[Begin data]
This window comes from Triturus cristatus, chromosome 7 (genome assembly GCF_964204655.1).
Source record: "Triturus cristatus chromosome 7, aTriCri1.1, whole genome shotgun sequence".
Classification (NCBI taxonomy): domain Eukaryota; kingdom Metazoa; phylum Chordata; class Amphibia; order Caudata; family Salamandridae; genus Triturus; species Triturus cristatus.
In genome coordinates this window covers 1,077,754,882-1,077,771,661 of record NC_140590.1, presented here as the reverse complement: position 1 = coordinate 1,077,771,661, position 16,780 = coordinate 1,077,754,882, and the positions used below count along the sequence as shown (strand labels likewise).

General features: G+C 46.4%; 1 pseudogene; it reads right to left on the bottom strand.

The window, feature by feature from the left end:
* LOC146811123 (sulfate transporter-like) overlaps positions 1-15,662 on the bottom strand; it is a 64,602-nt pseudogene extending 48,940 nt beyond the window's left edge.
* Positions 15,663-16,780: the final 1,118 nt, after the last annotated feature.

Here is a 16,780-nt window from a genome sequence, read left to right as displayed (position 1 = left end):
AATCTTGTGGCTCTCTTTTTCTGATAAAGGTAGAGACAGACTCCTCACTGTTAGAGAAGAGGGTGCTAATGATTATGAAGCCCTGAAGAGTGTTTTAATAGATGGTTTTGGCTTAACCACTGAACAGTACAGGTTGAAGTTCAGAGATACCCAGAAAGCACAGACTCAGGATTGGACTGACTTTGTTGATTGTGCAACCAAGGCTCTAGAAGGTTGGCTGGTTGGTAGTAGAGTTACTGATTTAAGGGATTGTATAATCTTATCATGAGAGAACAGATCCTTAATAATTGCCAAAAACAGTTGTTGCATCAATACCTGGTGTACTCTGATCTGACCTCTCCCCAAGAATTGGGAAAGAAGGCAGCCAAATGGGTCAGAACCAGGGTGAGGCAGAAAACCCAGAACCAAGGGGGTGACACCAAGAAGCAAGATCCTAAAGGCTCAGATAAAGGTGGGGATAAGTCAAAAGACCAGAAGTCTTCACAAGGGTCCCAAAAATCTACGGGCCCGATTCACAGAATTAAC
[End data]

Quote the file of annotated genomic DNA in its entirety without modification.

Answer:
This window comes from Triturus cristatus, chromosome 7 (genome assembly GCF_964204655.1).
Source record: "Triturus cristatus chromosome 7, aTriCri1.1, whole genome shotgun sequence".
Classification (NCBI taxonomy): domain Eukaryota; kingdom Metazoa; phylum Chordata; class Amphibia; order Caudata; family Salamandridae; genus Triturus; species Triturus cristatus.
In genome coordinates this window covers 1,077,754,882-1,077,771,661 of record NC_140590.1, presented here as the reverse complement: position 1 = coordinate 1,077,771,661, position 16,780 = coordinate 1,077,754,882, and the positions used below count along the sequence as shown (strand labels likewise).

General features: G+C 46.4%; 1 pseudogene; it reads right to left on the bottom strand.

The window, feature by feature from the left end:
* LOC146811123 (sulfate transporter-like) overlaps positions 1-15,662 on the bottom strand; it is a 64,602-nt pseudogene extending 48,940 nt beyond the window's left edge.
* Positions 15,663-16,780: the final 1,118 nt, after the last annotated feature.

Here is a 16,780-nt window from a genome sequence, read left to right as displayed (position 1 = left end):
AATCTTGTGGCTCTCTTTTTCTGATAAAGGTAGAGACAGACTCCTCACTGTTAGAGAAGAGGGTGCTAATGATTATGAAGCCCTGAAGAGTGTTTTAATAGATGGTTTTGGCTTAACCACTGAACAGTACAGGTTGAAGTTCAGAGATACCCAGAAAGCACAGACTCAGGATTGGACTGACTTTGTTGATTGTGCAACCAAGGCTCTAGAAGGTTGGCTGGTTGGTAGTAGAGTTACTGATTTAAGGGATTGTATAATCTTATCATGAGAGAACAGATCCTTAATAATTGCCAAAAACAGTTGTTGCATCAATACCTGGTGTACTCTGATCTGACCTCTCCCCAAGAATTGGGAAAGAAGGCAGCCAAATGGGTCAGAACCAGGGTGAGGCAGAAAACCCAGAACCAAGGGGGTGACACCAAGAAGCAAGATCCTAAAGGCTCAGATAAAGGTGGGGATAAGTCAAAAGACCAGAAGTCTTCACAAGGGTCCCAAAAATCTACGGGCCCGATTCACAGAATTAAC